“The focus now for owners and asset managers is to reduce carry cost as much as possible, manage the balance sheet and not lose sight of the future.”
Plainfield, Illinois-based Cicero’s Development Corporation has had hotel projects put on hold in its home state and in Boston, according to President and CEO Sam Cicero. He said the virus has also affected various stages of development, such as bidding, but other industries are moving ahead on construction projects.
“We have seen a downturn as far as projects we’re in currently, particularly hotels,” Cicero said. “We’ve suspended those projects, so they’ve asked us to stop and they haven’t determined when we’ll come back. Projects that are not hospitality-related, we still have a couple that are working, but we’re having to enact different types of measures to keep workers safe, and make sure clients feel comfortable and safe with people they’ve got on-site, which is limited. We’re also seeing things we’re bidding for put on pause and suspended until further notice.”
Maintaining a safe job site
With any construction or renovation projects underway, Cutshall said her company is first concerned with keeping workers healthy, adding that “their safety and the safety of others is paramount to anything else.”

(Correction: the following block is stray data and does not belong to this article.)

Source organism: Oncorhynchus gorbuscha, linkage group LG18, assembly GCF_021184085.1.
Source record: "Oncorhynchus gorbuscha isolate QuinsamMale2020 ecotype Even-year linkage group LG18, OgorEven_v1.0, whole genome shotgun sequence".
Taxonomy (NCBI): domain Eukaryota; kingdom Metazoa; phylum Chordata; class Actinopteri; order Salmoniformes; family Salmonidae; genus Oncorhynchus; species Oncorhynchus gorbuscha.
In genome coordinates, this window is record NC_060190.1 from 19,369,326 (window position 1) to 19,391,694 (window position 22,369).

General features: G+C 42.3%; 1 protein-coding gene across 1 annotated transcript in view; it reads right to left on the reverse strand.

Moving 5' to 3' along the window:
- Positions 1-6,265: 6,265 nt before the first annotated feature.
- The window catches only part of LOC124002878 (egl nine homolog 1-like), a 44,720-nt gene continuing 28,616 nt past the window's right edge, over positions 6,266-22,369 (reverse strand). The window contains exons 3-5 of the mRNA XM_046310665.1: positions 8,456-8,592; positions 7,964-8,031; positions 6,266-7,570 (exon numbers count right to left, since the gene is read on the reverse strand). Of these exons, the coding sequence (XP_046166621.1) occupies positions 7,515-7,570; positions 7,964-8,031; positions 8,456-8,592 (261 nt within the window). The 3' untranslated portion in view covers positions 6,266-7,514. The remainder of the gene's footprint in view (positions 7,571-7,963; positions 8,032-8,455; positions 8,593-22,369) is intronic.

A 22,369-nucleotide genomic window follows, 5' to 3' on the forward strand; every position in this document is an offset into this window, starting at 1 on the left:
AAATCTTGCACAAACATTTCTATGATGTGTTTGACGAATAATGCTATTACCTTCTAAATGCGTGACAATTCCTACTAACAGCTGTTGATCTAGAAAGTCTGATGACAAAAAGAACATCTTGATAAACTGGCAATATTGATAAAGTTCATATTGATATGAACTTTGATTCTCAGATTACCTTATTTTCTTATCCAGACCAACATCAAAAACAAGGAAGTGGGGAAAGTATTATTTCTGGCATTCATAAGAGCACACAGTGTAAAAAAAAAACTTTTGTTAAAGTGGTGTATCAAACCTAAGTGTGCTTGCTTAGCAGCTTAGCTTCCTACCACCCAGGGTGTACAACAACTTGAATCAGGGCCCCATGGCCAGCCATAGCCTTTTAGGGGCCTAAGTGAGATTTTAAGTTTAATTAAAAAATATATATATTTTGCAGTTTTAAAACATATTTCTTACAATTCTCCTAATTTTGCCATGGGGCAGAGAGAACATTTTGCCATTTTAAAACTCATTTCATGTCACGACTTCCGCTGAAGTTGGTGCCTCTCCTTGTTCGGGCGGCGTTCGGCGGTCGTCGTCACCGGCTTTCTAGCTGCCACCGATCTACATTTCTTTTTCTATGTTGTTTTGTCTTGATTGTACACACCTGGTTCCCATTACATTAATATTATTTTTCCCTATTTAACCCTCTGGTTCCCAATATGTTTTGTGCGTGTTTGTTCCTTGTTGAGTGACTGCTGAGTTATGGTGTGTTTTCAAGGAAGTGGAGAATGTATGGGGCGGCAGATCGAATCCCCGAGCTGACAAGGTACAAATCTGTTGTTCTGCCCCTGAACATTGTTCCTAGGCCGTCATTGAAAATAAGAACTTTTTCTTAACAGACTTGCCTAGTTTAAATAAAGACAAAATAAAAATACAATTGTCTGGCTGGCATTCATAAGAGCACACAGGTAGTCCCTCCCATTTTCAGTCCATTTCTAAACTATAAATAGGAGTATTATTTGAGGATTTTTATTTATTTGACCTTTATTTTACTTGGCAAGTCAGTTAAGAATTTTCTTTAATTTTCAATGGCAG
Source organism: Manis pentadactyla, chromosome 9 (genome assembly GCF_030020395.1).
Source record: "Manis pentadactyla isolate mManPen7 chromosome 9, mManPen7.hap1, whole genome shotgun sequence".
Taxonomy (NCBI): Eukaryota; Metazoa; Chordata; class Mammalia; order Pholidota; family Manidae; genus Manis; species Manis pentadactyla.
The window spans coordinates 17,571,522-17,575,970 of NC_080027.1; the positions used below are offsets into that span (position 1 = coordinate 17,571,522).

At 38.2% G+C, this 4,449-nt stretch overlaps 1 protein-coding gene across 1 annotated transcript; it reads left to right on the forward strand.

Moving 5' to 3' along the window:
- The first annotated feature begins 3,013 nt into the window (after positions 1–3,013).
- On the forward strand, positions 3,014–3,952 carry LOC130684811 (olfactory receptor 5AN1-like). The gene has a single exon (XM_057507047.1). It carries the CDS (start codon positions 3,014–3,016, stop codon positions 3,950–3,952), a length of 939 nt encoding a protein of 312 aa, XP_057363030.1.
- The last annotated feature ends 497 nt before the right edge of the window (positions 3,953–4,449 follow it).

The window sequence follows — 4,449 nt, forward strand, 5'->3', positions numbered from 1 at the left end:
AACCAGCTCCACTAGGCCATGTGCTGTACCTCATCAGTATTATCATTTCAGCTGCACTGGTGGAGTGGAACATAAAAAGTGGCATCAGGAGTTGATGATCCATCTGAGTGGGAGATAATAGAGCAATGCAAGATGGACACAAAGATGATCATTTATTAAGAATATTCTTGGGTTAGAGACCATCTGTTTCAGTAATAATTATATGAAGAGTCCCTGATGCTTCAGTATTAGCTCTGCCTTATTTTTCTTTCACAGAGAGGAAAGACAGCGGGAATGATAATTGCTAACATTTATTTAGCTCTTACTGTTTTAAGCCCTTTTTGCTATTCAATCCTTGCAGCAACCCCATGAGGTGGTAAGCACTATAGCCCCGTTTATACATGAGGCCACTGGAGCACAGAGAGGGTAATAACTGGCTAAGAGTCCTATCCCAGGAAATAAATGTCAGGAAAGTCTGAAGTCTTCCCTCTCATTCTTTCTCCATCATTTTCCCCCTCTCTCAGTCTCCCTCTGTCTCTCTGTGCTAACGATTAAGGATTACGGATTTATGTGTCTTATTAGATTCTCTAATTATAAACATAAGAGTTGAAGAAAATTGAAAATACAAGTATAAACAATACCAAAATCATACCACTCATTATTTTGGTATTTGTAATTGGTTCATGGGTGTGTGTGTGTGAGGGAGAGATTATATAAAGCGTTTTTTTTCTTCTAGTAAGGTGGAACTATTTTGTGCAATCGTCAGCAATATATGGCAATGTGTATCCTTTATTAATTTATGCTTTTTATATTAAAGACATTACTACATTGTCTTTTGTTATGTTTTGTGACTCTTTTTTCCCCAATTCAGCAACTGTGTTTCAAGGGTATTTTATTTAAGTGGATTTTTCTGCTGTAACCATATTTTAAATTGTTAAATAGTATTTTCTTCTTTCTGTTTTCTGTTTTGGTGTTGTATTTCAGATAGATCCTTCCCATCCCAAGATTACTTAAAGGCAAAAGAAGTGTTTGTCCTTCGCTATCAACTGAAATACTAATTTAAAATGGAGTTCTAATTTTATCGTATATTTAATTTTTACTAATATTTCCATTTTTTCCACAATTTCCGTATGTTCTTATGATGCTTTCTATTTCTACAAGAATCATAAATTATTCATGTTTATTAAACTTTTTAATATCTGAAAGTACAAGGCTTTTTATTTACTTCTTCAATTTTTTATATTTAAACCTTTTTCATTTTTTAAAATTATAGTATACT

“Those projects that are farther down the path that are closer to getting a certificate of occupancy* will keep going and are being managed in a different way than they were before,” she said. “We’re following the guidelines of how many people are in a certain area, on a worksite, that sort of thing.”
Cicero said his construction sites operate much differently than they did a few months ago, which includes implementing social-distancing guidelines and frequent cleaning of common areas and equipment.
“We’re trying to stagger in our trades and who’s working when,” Cicero said. “We’ve expanded job-site hours—maybe it’s just the people framing or just the painters, or if the space is big enough, they’re just on different ends of the space to respect social distancing. … Facilities are cleaned several times a day, we’re even going to the point at some of the larger sites where stairwells are designated for certain floors—like the west stairwell is designated for floors one through three and the east stairwell is for floors four through six—to try to keep people distanced as much as possible.”